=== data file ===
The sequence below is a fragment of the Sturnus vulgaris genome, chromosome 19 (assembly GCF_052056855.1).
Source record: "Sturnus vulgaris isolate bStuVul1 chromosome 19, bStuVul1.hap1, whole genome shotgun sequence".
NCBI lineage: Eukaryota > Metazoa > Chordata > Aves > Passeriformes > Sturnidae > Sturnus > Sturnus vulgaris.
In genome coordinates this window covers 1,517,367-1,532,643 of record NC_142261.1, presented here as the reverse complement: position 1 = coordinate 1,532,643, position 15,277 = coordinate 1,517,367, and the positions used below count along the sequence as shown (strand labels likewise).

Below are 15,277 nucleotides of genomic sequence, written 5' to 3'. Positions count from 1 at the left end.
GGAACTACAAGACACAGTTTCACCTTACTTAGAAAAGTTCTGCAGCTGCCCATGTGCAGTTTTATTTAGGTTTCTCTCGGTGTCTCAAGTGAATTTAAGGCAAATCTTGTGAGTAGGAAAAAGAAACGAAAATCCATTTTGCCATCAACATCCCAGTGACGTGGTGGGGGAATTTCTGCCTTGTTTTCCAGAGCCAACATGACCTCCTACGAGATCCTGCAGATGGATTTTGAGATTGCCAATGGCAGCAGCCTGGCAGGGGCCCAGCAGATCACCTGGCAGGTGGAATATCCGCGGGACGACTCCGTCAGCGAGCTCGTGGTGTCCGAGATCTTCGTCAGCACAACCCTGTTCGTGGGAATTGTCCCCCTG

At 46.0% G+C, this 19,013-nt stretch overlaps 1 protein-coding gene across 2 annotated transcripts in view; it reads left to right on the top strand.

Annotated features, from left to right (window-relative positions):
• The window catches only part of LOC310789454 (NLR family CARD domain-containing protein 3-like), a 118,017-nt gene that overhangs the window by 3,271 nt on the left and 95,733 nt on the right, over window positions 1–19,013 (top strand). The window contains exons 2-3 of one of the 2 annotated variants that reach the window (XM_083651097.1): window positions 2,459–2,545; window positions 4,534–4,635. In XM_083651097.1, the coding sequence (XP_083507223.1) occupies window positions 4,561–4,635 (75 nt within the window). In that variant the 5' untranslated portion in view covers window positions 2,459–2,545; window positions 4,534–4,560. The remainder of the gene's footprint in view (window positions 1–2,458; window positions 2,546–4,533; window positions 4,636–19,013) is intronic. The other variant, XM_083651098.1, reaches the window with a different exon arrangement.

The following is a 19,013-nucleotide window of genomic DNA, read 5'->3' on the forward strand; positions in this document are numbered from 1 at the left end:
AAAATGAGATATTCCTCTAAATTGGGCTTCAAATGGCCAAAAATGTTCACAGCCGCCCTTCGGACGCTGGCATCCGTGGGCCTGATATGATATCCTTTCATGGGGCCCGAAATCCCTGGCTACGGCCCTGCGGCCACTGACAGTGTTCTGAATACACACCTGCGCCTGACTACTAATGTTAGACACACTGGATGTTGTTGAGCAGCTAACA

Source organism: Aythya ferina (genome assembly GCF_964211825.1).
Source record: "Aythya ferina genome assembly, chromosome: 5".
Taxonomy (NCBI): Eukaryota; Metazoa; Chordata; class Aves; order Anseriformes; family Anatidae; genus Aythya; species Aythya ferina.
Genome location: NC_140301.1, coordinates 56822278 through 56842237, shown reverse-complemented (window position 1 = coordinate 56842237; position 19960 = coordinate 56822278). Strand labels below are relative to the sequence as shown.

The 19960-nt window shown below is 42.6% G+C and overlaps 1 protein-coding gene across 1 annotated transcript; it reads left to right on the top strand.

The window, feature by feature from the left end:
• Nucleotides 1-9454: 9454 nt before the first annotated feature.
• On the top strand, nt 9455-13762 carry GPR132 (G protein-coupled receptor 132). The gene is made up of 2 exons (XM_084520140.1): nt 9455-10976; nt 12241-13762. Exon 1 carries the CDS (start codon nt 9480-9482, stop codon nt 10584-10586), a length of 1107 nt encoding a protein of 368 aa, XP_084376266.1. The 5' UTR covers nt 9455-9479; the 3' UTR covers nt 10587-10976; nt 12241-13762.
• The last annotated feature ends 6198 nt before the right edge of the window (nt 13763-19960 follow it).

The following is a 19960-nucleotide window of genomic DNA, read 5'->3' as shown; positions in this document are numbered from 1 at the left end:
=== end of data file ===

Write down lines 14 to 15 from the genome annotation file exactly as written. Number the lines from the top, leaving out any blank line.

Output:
Taxonomy (NCBI): Eukaryota; Metazoa; Chordata; class Aves; order Anseriformes; family Anatidae; genus Aythya; species Aythya ferina.
Genome location: NC_140301.1, coordinates 56822278 through 56842237, shown reverse-complemented (window position 1 = coordinate 56842237; position 19960 = coordinate 56822278). Strand labels below are relative to the sequence as shown.